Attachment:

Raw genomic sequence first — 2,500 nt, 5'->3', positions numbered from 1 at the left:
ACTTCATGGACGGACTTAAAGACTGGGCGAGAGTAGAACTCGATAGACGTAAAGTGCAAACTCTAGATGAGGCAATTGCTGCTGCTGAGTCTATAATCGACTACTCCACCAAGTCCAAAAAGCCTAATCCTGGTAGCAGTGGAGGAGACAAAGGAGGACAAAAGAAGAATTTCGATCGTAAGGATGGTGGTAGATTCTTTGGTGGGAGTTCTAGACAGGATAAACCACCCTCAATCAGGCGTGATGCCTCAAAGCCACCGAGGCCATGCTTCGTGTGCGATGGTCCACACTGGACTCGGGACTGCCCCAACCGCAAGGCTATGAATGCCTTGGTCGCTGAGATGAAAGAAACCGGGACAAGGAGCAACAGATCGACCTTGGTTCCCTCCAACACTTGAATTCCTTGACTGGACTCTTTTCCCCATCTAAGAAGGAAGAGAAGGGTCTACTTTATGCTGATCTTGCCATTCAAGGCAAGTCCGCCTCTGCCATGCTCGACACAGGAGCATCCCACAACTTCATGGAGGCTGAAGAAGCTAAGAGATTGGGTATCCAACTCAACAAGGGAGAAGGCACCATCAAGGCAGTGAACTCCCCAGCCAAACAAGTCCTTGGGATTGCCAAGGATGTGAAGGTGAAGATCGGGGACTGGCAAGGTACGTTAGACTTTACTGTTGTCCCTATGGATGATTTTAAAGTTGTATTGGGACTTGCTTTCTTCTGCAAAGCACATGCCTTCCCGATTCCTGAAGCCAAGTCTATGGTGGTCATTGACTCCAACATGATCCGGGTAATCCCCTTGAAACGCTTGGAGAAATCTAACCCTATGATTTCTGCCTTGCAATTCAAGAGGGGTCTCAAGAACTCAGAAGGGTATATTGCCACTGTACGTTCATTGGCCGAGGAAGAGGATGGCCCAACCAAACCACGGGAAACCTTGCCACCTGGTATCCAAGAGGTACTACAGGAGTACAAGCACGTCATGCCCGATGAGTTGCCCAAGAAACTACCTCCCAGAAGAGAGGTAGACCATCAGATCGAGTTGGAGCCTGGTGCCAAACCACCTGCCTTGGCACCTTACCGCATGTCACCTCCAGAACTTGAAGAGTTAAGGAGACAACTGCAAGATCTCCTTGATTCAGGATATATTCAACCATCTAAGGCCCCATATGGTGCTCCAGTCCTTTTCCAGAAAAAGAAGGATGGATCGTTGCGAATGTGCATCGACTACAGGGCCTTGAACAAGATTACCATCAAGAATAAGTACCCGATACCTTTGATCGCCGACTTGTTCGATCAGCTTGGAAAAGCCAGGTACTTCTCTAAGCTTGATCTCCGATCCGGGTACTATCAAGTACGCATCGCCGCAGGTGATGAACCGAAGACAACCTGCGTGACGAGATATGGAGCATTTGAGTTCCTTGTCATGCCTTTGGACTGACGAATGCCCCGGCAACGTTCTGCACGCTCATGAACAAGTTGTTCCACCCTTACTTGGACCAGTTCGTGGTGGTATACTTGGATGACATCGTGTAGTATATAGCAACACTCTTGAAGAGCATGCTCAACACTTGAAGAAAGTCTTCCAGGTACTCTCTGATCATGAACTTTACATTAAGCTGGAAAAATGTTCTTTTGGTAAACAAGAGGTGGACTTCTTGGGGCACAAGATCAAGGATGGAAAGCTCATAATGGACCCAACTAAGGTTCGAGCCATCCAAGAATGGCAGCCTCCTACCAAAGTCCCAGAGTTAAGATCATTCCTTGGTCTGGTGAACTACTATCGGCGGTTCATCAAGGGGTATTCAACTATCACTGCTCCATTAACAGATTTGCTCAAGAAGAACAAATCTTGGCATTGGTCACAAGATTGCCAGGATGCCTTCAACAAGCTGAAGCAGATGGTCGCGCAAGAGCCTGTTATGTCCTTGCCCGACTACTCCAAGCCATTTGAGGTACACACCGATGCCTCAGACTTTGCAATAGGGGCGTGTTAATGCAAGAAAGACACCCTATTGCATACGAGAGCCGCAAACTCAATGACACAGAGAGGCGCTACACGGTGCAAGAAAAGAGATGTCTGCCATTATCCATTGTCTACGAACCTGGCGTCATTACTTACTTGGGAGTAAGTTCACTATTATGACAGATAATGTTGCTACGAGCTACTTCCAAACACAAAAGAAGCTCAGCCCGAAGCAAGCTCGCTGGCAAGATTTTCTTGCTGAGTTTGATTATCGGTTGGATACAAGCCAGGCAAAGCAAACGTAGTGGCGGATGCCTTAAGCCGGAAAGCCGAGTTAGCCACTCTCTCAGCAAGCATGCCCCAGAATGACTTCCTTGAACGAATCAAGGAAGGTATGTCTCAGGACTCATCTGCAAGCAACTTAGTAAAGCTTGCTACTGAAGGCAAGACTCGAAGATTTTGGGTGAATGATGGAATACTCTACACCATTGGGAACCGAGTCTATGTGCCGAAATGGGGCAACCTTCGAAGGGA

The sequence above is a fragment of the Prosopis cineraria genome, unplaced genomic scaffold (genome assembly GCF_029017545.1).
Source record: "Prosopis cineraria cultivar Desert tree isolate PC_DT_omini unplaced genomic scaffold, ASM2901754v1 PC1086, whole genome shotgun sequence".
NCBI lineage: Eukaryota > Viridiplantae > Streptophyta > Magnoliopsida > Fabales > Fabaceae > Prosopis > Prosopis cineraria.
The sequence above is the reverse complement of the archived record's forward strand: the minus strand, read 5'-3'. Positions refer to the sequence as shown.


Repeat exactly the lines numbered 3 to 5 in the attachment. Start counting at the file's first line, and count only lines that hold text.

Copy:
The sequence above is a fragment of the Prosopis cineraria genome, unplaced genomic scaffold (genome assembly GCF_029017545.1).
Source record: "Prosopis cineraria cultivar Desert tree isolate PC_DT_omini unplaced genomic scaffold, ASM2901754v1 PC1086, whole genome shotgun sequence".
NCBI lineage: Eukaryota > Viridiplantae > Streptophyta > Magnoliopsida > Fabales > Fabaceae > Prosopis > Prosopis cineraria.